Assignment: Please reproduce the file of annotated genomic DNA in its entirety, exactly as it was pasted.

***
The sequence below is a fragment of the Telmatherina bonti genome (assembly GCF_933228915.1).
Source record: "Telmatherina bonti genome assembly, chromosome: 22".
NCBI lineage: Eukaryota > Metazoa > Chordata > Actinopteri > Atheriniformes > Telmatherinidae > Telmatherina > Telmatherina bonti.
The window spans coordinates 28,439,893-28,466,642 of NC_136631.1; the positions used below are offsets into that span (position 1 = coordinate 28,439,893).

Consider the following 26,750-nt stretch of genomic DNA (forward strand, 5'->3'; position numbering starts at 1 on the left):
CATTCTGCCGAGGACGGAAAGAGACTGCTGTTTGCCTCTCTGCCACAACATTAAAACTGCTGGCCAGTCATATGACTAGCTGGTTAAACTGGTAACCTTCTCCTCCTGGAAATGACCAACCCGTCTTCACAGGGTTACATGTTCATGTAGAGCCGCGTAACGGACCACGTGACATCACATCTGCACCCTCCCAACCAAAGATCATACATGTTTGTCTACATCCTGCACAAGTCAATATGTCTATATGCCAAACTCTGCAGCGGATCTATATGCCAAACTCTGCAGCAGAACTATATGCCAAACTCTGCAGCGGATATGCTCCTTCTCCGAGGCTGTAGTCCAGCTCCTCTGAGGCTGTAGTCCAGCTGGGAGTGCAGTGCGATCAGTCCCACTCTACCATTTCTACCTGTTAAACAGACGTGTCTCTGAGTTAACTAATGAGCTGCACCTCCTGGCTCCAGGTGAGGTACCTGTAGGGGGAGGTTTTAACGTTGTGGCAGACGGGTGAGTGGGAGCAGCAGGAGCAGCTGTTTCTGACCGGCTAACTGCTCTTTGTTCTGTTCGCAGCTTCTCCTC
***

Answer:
The sequence below is a fragment of the Telmatherina bonti genome (assembly GCF_933228915.1).
Source record: "Telmatherina bonti genome assembly, chromosome: 22".
NCBI lineage: Eukaryota > Metazoa > Chordata > Actinopteri > Atheriniformes > Telmatherinidae > Telmatherina > Telmatherina bonti.
The window spans coordinates 28,439,893-28,466,642 of NC_136631.1; the positions used below are offsets into that span (position 1 = coordinate 28,439,893).

Consider the following 26,750-nt stretch of genomic DNA (forward strand, 5'->3'; position numbering starts at 1 on the left):
CATTCTGCCGAGGACGGAAAGAGACTGCTGTTTGCCTCTCTGCCACAACATTAAAACTGCTGGCCAGTCATATGACTAGCTGGTTAAACTGGTAACCTTCTCCTCCTGGAAATGACCAACCCGTCTTCACAGGGTTACATGTTCATGTAGAGCCGCGTAACGGACCACGTGACATCACATCTGCACCCTCCCAACCAAAGATCATACATGTTTGTCTACATCCTGCACAAGTCAATATGTCTATATGCCAAACTCTGCAGCGGATCTATATGCCAAACTCTGCAGCAGAACTATATGCCAAACTCTGCAGCGGATATGCTCCTTCTCCGAGGCTGTAGTCCAGCTCCTCTGAGGCTGTAGTCCAGCTGGGAGTGCAGTGCGATCAGTCCCACTCTACCATTTCTACCTGTTAAACAGACGTGTCTCTGAGTTAACTAATGAGCTGCACCTCCTGGCTCCAGGTGAGGTACCTGTAGGGGGAGGTTTTAACGTTGTGGCAGACGGGTGAGTGGGAGCAGCAGGAGCAGCTGTTTCTGACCGGCTAACTGCTCTTTGTTCTGTTCGCAGCTTCTCCTC